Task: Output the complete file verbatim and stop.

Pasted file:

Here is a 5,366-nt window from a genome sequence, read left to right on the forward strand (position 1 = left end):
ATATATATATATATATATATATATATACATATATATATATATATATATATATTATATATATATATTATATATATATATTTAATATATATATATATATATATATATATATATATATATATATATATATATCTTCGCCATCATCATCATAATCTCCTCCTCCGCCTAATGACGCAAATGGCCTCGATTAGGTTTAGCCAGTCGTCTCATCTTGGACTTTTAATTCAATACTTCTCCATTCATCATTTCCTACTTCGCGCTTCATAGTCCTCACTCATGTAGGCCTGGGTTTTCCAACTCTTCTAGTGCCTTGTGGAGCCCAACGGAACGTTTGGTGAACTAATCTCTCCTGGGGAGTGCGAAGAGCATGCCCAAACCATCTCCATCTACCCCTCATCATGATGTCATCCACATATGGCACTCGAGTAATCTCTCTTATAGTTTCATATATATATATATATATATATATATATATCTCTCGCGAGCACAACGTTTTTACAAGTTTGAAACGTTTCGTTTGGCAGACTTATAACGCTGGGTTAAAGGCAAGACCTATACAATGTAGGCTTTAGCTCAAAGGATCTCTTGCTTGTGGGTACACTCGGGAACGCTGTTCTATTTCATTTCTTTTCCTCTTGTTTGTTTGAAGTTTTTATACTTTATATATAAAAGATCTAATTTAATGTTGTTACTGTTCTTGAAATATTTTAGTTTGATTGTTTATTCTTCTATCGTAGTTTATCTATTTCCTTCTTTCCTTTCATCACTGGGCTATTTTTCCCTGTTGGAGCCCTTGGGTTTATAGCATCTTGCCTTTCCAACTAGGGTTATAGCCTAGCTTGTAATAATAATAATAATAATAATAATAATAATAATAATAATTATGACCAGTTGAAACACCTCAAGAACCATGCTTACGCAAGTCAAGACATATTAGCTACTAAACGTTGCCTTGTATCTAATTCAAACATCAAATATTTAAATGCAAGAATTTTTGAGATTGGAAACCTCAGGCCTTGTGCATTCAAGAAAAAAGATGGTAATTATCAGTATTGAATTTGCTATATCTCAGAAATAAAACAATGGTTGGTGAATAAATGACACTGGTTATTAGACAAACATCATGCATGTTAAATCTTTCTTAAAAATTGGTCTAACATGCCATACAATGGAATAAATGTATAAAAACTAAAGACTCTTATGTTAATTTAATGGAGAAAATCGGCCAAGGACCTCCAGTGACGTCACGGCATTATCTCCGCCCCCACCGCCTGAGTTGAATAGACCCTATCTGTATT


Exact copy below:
Here is a 5,366-nt window from a genome sequence, read left to right on the forward strand (position 1 = left end):
ATATATATATATATATATATATATATACATATATATATATATATATATATATTATATATATATATTATATATATATATTTAATATATATATATATATATATATATATATATATATATATATATATATATCTTCGCCATCATCATCATAATCTCCTCCTCCGCCTAATGACGCAAATGGCCTCGATTAGGTTTAGCCAGTCGTCTCATCTTGGACTTTTAATTCAATACTTCTCCATTCATCATTTCCTACTTCGCGCTTCATAGTCCTCACTCATGTAGGCCTGGGTTTTCCAACTCTTCTAGTGCCTTGTGGAGCCCAACGGAACGTTTGGTGAACTAATCTCTCCTGGGGAGTGCGAAGAGCATGCCCAAACCATCTCCATCTACCCCTCATCATGATGTCATCCACATATGGCACTCGAGTAATCTCTCTTATAGTTTCATATATATATATATATATATATATATATATCTCTCGCGAGCACAACGTTTTTACAAGTTTGAAACGTTTCGTTTGGCAGACTTATAACGCTGGGTTAAAGGCAAGACCTATACAATGTAGGCTTTAGCTCAAAGGATCTCTTGCTTGTGGGTACACTCGGGAACGCTGTTCTATTTCATTTCTTTTCCTCTTGTTTGTTTGAAGTTTTTATACTTTATATATAAAAGATCTAATTTAATGTTGTTACTGTTCTTGAAATATTTTAGTTTGATTGTTTATTCTTCTATCGTAGTTTATCTATTTCCTTCTTTCCTTTCATCACTGGGCTATTTTTCCCTGTTGGAGCCCTTGGGTTTATAGCATCTTGCCTTTCCAACTAGGGTTATAGCCTAGCTTGTAATAATAATAATAATAATAATAATAATAATAATAATAATTATGACCAGTTGAAACACCTCAAGAACCATGCTTACGCAAGTCAAGACATATTAGCTACTAAACGTTGCCTTGTATCTAATTCAAACATCAAATATTTAAATGCAAGAATTTTTGAGATTGGAAACCTCAGGCCTTGTGCATTCAAGAAAAAAGATGGTAATTATCAGTATTGAATTTGCTATATCTCAGAAATAAAACAATGGTTGGTGAATAAATGACACTGGTTATTAGACAAACATCATGCATGTTAAATCTTTCTTAAAAATTGGTCTAACATGCCATACAATGGAATAAATGTATAAAAACTAAAGACTCTTATGTTAATTTAATGGAGAAAATCGGCCAAGGACCTCCAGTGACGTCACGGCATTATCTCCGCCCCCACCGCCTGAGTTGAATAGACCCTATCTGTATT